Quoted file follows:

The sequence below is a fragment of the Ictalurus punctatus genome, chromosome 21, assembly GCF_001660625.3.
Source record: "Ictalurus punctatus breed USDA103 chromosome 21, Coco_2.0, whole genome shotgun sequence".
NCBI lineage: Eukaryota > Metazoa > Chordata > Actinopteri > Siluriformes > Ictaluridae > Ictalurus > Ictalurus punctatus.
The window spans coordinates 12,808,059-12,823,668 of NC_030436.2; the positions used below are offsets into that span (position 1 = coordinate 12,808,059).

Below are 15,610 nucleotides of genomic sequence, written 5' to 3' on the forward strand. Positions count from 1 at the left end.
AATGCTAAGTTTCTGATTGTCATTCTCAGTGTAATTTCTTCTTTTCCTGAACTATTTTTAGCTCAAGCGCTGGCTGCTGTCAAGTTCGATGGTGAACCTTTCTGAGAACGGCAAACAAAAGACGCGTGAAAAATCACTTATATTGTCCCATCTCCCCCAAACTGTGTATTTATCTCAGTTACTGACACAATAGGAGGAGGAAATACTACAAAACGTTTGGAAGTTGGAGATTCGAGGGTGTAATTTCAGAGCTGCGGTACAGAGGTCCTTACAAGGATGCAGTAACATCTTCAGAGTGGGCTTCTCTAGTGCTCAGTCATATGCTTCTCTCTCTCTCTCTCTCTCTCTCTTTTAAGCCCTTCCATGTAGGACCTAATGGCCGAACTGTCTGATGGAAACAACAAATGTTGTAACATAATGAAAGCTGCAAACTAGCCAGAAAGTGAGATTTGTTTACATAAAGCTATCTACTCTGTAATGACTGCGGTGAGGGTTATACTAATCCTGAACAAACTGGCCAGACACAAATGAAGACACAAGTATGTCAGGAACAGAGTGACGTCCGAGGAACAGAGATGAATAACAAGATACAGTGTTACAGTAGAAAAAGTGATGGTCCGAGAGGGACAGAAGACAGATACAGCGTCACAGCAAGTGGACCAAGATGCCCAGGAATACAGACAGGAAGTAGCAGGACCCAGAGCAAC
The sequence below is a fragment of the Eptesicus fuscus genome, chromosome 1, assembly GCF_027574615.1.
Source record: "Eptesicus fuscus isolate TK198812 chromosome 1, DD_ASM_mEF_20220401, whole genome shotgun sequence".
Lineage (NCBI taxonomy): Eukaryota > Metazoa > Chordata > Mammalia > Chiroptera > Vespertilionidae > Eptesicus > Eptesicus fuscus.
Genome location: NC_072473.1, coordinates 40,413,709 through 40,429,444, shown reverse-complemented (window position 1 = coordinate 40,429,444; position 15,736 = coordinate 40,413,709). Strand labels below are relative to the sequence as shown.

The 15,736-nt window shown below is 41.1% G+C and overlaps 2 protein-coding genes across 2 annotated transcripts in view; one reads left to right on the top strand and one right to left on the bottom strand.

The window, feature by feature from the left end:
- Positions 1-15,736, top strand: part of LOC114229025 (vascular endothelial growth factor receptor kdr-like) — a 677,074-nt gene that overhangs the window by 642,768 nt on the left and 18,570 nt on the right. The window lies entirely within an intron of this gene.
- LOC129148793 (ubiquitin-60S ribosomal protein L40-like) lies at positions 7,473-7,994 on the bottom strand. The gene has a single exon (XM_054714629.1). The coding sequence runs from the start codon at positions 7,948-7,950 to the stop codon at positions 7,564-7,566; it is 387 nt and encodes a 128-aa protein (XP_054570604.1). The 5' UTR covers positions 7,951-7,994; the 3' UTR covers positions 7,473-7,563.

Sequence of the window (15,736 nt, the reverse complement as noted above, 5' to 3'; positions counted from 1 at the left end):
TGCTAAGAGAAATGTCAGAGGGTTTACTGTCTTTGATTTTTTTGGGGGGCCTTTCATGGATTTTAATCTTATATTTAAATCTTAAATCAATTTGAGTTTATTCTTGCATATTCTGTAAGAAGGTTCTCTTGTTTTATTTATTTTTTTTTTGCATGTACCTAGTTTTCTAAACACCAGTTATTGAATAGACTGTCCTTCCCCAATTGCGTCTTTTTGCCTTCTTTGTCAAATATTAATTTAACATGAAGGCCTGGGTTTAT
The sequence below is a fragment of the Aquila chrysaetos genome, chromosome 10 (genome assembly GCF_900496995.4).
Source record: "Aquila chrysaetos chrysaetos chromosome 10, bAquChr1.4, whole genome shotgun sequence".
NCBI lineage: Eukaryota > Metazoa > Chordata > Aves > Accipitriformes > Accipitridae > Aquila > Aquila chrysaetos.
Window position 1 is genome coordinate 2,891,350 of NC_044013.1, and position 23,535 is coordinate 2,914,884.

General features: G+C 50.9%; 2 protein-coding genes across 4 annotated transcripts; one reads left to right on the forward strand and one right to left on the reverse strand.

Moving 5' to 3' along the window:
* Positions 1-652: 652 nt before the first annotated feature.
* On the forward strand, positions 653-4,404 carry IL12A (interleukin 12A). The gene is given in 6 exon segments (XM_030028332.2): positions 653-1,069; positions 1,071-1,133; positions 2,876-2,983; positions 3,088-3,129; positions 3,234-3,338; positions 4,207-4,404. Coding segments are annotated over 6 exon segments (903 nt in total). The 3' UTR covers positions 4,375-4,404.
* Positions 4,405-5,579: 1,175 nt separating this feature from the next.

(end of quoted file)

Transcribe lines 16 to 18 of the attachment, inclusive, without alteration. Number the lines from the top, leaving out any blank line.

TGCTAAGAGAAATGTCAGAGGGTTTACTGTCTTTGATTTTTTTGGGGGGCCTTTCATGGATTTTAATCTTATATTTAAATCTTAAATCAATTTGAGTTTATTCTTGCATATTCTGTAAGAAGGTTCTCTTGTTTTATTTATTTTTTTTTTGCATGTACCTAGTTTTCTAAACACCAGTTATTGAATAGACTGTCCTTCCCCAATTGCGTCTTTTTGCCTTCTTTGTCAAATATTAATTTAACATGAAGGCCTGGGTTTAT
The sequence below is a fragment of the Aquila chrysaetos genome, chromosome 10 (genome assembly GCF_900496995.4).
Source record: "Aquila chrysaetos chrysaetos chromosome 10, bAquChr1.4, whole genome shotgun sequence".